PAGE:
Fans of Comedy Central’s late-night hour of news and “news” can relax.
The Jon Stewart factory appears to have produced another terrific host with Larry Wilmore, one whose approach is quite different from that of his predecessor in the 11:30 slot, Stephen Colbert. While Colbert was the emperor of “truthiness” and lies, a live-action cartoon of American arrogance, Wilmore is all about “Keeping It 100,” as in keeping it 100 percent real, particularly when it comes to race.
In Monday’s debut of “The Nightly Show With Larry Wilmore,” Wilmore’s approach was more conventional than that of Colbert, but then a show like “The Colbert Report,” with its genre-twisting brilliance and ironic premise, comes along rarely. He started with a monologue, and then moved into a Bill Maher-like group conversation with four guests.
His defining touch, of course, is his willingness to make intelligent and pointed jokes about race in America, a topic that is layered with denial, falsehoods, and superstition. It’s a quality familiar to those who’ve watched him as the “Senior Black Correspondent” on “The Daily Show.” Indeed, the original name of Wilmore’s show was “The Minority Report,” until Fox decided to make a series based on that movie. He is late night’s only black host at this moment.
Wilmore’s opening monologue was a pleasure. His jokes were hit or miss, or course; that’s normal, particularly during the first episode of a nightly show. But he maintained a calm, masterful presence at the desk, never trying too hard, dipping into irony without seeming snarky. He zeroed in on the news, but unlike Stewart, he didn’t cut back and forth into clips from the media reservoir of contradiction and stupidity; his graphic support was minimal, mostly made up of small still photos of those he joked about.
He complained about how the Rev. Al Sharpton jumps into every controversy to make a speech — “You’re not black Batman,” Wilmore scolded. He joked about the Oscar snubbing of “Selma” star David Oyelowo, saying “He’s a British brother — I don’t really care about them.” And he said with irony that he wished his show had premiered a year ago because “all of the good bad race stuff happened already.”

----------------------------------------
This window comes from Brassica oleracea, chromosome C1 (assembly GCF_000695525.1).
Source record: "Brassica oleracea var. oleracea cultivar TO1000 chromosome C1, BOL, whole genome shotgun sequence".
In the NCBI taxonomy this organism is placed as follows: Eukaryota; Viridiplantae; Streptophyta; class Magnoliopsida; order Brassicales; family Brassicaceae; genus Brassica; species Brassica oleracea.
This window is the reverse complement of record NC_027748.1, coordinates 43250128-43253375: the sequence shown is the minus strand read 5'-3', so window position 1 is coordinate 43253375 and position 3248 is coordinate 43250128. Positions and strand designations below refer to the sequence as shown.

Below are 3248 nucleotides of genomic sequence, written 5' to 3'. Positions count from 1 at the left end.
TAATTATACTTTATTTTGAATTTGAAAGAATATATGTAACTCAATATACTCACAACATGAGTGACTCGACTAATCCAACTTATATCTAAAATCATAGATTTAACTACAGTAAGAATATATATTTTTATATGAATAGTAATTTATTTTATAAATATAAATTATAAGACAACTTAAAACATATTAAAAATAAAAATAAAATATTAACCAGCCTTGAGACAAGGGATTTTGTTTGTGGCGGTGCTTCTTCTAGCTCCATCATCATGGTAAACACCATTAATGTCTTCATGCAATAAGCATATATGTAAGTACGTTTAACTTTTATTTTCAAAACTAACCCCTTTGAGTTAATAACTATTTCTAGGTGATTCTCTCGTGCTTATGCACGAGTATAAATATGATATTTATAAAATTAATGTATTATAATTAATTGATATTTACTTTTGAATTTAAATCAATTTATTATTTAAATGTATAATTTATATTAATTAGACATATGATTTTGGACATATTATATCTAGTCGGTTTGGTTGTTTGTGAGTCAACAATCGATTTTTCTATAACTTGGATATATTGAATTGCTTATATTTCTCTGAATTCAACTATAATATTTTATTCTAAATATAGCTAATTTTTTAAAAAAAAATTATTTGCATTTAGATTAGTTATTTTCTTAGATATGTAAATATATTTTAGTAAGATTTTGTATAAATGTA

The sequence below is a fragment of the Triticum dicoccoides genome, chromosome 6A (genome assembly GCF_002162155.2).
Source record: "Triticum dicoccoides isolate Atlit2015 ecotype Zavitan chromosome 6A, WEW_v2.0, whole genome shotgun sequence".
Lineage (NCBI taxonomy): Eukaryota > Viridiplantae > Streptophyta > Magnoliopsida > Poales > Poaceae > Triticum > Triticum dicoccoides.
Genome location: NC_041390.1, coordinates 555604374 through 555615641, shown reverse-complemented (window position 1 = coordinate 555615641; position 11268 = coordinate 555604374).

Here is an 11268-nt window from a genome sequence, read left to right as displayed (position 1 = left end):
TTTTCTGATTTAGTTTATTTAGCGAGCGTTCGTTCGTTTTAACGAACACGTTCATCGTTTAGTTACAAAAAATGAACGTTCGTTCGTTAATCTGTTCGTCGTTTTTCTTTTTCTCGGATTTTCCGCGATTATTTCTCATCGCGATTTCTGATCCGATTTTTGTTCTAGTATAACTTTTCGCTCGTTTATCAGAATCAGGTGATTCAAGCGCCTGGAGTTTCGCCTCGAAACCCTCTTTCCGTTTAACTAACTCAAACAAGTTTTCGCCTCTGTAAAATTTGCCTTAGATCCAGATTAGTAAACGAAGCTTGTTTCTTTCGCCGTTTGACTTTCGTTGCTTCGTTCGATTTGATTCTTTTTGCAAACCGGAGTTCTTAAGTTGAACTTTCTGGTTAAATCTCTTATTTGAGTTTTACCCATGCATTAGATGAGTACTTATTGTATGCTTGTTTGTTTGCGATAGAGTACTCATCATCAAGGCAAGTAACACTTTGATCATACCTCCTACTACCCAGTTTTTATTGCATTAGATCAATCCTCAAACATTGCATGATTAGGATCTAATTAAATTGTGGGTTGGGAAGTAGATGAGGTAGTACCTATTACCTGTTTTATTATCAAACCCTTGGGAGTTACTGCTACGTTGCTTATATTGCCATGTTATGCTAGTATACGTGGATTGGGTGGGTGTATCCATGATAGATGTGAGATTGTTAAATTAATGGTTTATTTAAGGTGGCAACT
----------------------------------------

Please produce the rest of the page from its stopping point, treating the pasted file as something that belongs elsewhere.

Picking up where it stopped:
A bit about global warming led to a punch line that drew a small gasp from the audience: “It won’t just be black people saying ‘I can’t breathe.’ ” That’s the kind of sensitive material Wilmore can deliver nimbly and effortlessly.
The bulk of the show was a panel conversation, which was uneven. His guests were New Jersey Senator Corey Booker, hip-hop artist and activist Talib Kweli, comic Bill Burr, and model, actress, and “Nightly Show” regular Shenaz Treasury. The rhythm of the conversation was off, with some awkward lags, but a few comments were provocative and interesting, such as when Burr said that the only way to create change is through acts of violence, leading Kweli to add, “We wouldn’t be talking about Ferguson if there wasn’t a riot.”
The conversation wrapped up with a segment called “Keep It 100,” during which Wilmore asked each panelist a question and demanded an honest answer. “Do you want to be president,” he asked Booker, who quickly said, “Uh, no.”
The bit didn’t move ahead easily. But, generally speaking, group conversations can be awkward on TV, as people talk over one another, as spontaneous jokes fail to emerge, and as the cameras struggle to capture exchanges. I hope the talk on “The Nightly Show” will loosen up as the guests better understand the tone of the show, and as “The Nightly Show” staff chooses guests who may be more polished at this kind of friendly debate.
Ultimately, it’s impossible to judge a nightly series from a single episode — look at how Jimmy Fallon’s “Late Night” blossomed in time. But Comedy Central appears to have come up with a worthy partner to “The Daily Show,” with Stewart and Wilmore as the salt and pepper shakers of late-night TV.
A half-hour of humor, opinion, issues, and conversation, “The Nightly Show” has the potential to resonate as it evolves in the coming months.